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1810 COVID-19-Associated Coagulopathy: Safety and Efficacy of Prophylactic Anticoagulation Therapy in Hospitalized Adults with COVID-19Clinically Relevant Abstract

Program: Oral and Poster Abstracts
Session: 332. Anticoagulation and Antithrombotic Therapy: Poster II
Hematology Disease Topics & Pathways:
Coronaviruses, SARS-CoV-2/COVID-19
Sunday, December 6, 2020, 7:00 AM-3:30 PM

Isaac Chambers, MD1, Sanjana Dayal, PhD2, Patrick Ten Eyck, PhD3*, Alicia Eustes, PhD4*, Grerk Sutamtewagul, MD5, Lori Rosenstein, MD6, Steven R Bailey, MD MSCAI, FACC, FACP7*, Steven R. Lentz, MD, PhD4 and Usha Perepu, MBBS8

1University of Iowa Hospitals and Clinics, Iowa City, IA
2Department of Internal Medicine, University of Iowa, Iowa City, IA
3Institute for Clinical and Translational Science, University of Iowa Hospitals and Clinics, Iowa City, IA
4University of Iowa, Iowa City, IA
5Division of Hematology, Oncology, and Blood & Marrow Transplantation, University of Iowa, Iowa City, IA
6Gunderson Health, La Crosse, WI
7LSU Health School of Medicine, Shreveport, LA
8Department of Hematology, Oncology, and Blood & Marrow Transplantation, University of Iowa Hospitals and Clinics Program, Iowa City, IA


COVID-19-associated coagulopathy increases mortality in patients with COVID-19 infection. The International Society of Thrombosis and Hemostasis (ISTH) has published a guidance document recommending thromboprophylaxis with low-molecular weight heparin (LMWH) for all hospitalized patients with COVID-19. Despite standard dose LMWH thromboprophylaxis, arterial and venous thrombotic events occur in up to 30-40% of COVID-19 patients admitted to the intensive care unit (ICU). It is not known if patients with coagulopathy from COVID-19 benefit from higher levels of prophylactic anticoagulation therapy. No data exist regarding the comparative safety or efficacy of intermediate dose versus standard prophylactic dose LMWH.

Study Design and Methods:

This is a multi-center, randomized, open-label study (NCT04360824) comparing standard prophylactic dose enoxaparin (40 mg SC daily if BMI < 30 kg/m2; 30 mg SC twice daily or 40 mg SC twice daily if BMI ≥ 30 kg/m2) versus intermediate-weight adjusted dose enoxaparin (1 mg/kg SC daily if BMI < 30 kg/m2 or 0.5 mg/kg SC twice daily if BMI ≥ 30 kg/m2) in hospitalized patients with laboratory-confirmed SARS-CoV-2 infection who are either admitted to an intensive care unit or have a modified ISTH Overt DIC score ≥ 3.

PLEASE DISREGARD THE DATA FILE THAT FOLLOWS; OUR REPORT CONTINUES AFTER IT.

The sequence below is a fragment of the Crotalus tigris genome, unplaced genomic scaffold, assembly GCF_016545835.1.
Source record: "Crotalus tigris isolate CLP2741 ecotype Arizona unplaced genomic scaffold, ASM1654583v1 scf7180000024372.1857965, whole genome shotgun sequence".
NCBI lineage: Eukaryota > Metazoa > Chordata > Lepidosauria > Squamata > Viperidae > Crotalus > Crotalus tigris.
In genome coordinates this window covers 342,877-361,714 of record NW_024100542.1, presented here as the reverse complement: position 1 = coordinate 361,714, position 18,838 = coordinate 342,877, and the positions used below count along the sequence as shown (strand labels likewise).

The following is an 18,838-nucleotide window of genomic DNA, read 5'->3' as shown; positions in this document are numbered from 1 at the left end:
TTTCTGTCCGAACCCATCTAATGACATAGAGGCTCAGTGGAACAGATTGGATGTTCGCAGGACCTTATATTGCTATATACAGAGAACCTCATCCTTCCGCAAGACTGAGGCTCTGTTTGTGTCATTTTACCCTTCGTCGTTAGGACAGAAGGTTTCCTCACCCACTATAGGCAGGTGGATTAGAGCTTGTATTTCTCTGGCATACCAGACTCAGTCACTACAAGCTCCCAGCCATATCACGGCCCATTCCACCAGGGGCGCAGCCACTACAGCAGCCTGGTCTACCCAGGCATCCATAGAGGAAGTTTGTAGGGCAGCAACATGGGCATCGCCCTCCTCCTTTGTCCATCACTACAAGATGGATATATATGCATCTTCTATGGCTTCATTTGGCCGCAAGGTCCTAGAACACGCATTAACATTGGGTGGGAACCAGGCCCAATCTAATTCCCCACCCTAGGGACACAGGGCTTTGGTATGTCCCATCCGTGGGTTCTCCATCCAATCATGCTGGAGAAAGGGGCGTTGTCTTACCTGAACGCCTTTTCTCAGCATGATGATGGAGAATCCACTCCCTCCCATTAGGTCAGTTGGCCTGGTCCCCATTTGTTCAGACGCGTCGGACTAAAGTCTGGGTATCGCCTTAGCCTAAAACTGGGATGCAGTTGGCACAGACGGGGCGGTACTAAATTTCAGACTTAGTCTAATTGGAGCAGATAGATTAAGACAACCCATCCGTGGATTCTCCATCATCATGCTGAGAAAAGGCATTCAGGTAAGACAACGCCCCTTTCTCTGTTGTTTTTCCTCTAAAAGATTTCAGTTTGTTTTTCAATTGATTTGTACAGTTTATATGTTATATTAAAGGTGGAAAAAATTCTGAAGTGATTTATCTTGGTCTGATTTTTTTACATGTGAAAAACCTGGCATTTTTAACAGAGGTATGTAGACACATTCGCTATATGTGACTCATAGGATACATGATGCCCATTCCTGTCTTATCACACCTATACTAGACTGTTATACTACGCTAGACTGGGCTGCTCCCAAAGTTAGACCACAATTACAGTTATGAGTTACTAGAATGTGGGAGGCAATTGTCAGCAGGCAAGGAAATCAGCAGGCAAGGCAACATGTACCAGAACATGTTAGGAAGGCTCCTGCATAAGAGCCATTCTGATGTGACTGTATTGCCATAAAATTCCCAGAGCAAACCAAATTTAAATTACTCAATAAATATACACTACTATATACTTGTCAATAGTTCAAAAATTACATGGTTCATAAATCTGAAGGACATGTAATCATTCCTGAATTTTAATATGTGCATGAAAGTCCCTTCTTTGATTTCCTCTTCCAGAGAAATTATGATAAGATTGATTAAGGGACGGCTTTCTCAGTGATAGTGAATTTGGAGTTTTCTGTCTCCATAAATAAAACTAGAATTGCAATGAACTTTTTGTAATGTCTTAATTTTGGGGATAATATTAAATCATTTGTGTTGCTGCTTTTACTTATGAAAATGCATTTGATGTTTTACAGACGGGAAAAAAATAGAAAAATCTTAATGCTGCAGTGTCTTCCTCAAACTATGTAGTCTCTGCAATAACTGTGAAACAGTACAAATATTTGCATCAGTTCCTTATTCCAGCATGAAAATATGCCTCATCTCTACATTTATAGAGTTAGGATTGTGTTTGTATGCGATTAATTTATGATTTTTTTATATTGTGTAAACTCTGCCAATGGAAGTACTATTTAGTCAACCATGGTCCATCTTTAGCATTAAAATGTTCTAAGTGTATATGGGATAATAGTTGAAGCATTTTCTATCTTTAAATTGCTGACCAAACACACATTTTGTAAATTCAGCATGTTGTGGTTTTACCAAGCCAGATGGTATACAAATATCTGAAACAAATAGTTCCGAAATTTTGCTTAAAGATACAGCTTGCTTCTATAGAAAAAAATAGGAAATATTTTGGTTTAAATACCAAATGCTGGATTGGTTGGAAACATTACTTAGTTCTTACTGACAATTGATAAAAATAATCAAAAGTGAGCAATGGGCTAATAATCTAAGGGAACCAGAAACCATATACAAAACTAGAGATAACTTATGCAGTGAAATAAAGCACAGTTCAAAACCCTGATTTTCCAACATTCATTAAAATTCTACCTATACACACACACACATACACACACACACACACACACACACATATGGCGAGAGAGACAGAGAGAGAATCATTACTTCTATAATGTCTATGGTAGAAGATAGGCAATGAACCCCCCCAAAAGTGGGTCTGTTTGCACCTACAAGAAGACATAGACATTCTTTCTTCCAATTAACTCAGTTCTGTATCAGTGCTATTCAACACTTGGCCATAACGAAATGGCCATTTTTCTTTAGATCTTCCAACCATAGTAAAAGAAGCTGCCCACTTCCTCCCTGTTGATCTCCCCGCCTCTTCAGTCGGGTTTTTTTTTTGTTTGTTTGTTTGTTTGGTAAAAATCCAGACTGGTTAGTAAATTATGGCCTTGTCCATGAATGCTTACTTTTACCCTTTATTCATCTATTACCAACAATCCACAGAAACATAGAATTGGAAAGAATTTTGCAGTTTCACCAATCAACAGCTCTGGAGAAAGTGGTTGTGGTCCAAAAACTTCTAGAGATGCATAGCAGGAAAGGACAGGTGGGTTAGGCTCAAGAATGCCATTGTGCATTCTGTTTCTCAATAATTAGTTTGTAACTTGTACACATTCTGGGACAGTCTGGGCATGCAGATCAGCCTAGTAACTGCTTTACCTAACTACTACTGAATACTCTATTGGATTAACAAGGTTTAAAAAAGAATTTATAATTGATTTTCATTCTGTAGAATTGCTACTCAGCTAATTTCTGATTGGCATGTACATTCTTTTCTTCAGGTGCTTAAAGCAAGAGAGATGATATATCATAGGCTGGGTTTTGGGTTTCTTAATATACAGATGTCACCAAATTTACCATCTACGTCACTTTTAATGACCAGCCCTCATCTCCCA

The primary endpoint is to compare all-cause 30-day mortality of patients treated with standard prophylactic dose versus intermediate-dose enoxaparin. The secondary endpoints are to determine whether the use of standard prophylactic dose versus intermediate dose enoxaparin impacts major bleeding, arterial thrombosis, venous thrombosis, time to intubation or transfusion of blood products. The exploratory endpoints are to determine the effects of SARS-CoV-2 infection on laboratory coagulation parameters to better understand the mechanism of COVID-19 coagulopathy compared to healthy control subjects; parameters include citrullinated histone H3 (H3Cit), a component of neutrophil extracellular traps. The null hypothesis is that intermediate dose enoxaparin (intervention arm) will have a mortality rate that is not less than standard prophylactic dose enoxaparin (standard of care arm). Assuming a true margin of 20%, a sample size of 82 patients in each arm of the study is required to have 80% power when testing for a difference.

Baseline Data:

Three centers are currently enrolling patients. As of August 1, 2020, we have enrolled 52 patients (28 males and 24 females) with a median age of 61 years (range 24-80). 51% were Caucasian, 36% Hispanic, and 16% other ethnicities. Median BMI was 31 kg/m2 (range 20-52). Baseline D-Dimer was elevated in 95% of participants with a median of 2.23 mg/mL (range 0.39-40.32). The majority of participants had normal baseline PT, PTT, and platelet levels. All patients had fibrinogen levels over 100 mg/dL with a median of 607 mg/dL. Plasma H3Cit was elevated significantly in patients with COVID-19 (n = 21) vs healthy control subjects (n = 10) (6.48 vs 1.09 ng/mL, P = 0.001).


Baseline data for the first 52 patients enrolled confirm the presence of multiple risk factors for thrombosis such as elevated BMI, D dimer, and plasma markers of neutrophil extracellular traps. In contrast to initial reports from China, the prevalence of thrombocytopenia and hypofibrinogenemia was very low in our cohort. Hispanics represented 36% of our study population, compared with 19% of overall COVID-19 infections in the region, suggesting a higher severity of illness in this subpopulation. The enrollment of this trial is ongoing with the addition of sites that have larger African American populations. As safety and efficacy data mature, this study will help clarify the optimum dose of prophylactic enoxaparin to prevent COVID-19 associated coagulopathy.

Disclosures: No relevant conflicts of interest to declare.

*signifies non-member of ASH